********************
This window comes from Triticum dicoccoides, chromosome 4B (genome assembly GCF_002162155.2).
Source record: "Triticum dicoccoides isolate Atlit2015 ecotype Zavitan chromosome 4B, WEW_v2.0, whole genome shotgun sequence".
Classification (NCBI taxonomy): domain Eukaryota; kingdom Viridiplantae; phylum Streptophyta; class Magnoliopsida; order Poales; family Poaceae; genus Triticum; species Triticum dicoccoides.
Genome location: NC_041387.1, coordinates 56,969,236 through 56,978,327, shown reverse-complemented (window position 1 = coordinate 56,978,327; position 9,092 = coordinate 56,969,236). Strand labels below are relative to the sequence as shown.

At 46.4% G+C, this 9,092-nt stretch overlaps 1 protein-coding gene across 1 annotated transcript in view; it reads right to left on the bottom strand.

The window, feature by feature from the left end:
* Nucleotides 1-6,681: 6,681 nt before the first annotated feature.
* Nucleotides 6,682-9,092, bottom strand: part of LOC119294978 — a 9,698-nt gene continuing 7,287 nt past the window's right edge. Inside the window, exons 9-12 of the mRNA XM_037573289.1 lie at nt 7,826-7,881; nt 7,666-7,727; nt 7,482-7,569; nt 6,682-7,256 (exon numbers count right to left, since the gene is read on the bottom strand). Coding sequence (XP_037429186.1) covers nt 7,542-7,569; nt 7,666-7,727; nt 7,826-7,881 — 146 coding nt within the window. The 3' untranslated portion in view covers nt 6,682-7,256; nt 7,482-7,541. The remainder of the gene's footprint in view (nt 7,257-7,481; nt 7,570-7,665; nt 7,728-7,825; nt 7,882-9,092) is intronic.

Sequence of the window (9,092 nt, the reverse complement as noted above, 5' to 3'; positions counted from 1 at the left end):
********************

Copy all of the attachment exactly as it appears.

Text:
This window comes from Triticum dicoccoides, chromosome 4B (genome assembly GCF_002162155.2).
Source record: "Triticum dicoccoides isolate Atlit2015 ecotype Zavitan chromosome 4B, WEW_v2.0, whole genome shotgun sequence".
Classification (NCBI taxonomy): domain Eukaryota; kingdom Viridiplantae; phylum Streptophyta; class Magnoliopsida; order Poales; family Poaceae; genus Triticum; species Triticum dicoccoides.
Genome location: NC_041387.1, coordinates 56,969,236 through 56,978,327, shown reverse-complemented (window position 1 = coordinate 56,978,327; position 9,092 = coordinate 56,969,236). Strand labels below are relative to the sequence as shown.

At 46.4% G+C, this 9,092-nt stretch overlaps 1 protein-coding gene across 1 annotated transcript in view; it reads right to left on the bottom strand.

The window, feature by feature from the left end:
* Nucleotides 1-6,681: 6,681 nt before the first annotated feature.
* Nucleotides 6,682-9,092, bottom strand: part of LOC119294978 — a 9,698-nt gene continuing 7,287 nt past the window's right edge. Inside the window, exons 9-12 of the mRNA XM_037573289.1 lie at nt 7,826-7,881; nt 7,666-7,727; nt 7,482-7,569; nt 6,682-7,256 (exon numbers count right to left, since the gene is read on the bottom strand). Coding sequence (XP_037429186.1) covers nt 7,542-7,569; nt 7,666-7,727; nt 7,826-7,881 — 146 coding nt within the window. The 3' untranslated portion in view covers nt 6,682-7,256; nt 7,482-7,541. The remainder of the gene's footprint in view (nt 7,257-7,481; nt 7,570-7,665; nt 7,728-7,825; nt 7,882-9,092) is intronic.

Sequence of the window (9,092 nt, the reverse complement as noted above, 5' to 3'; positions counted from 1 at the left end):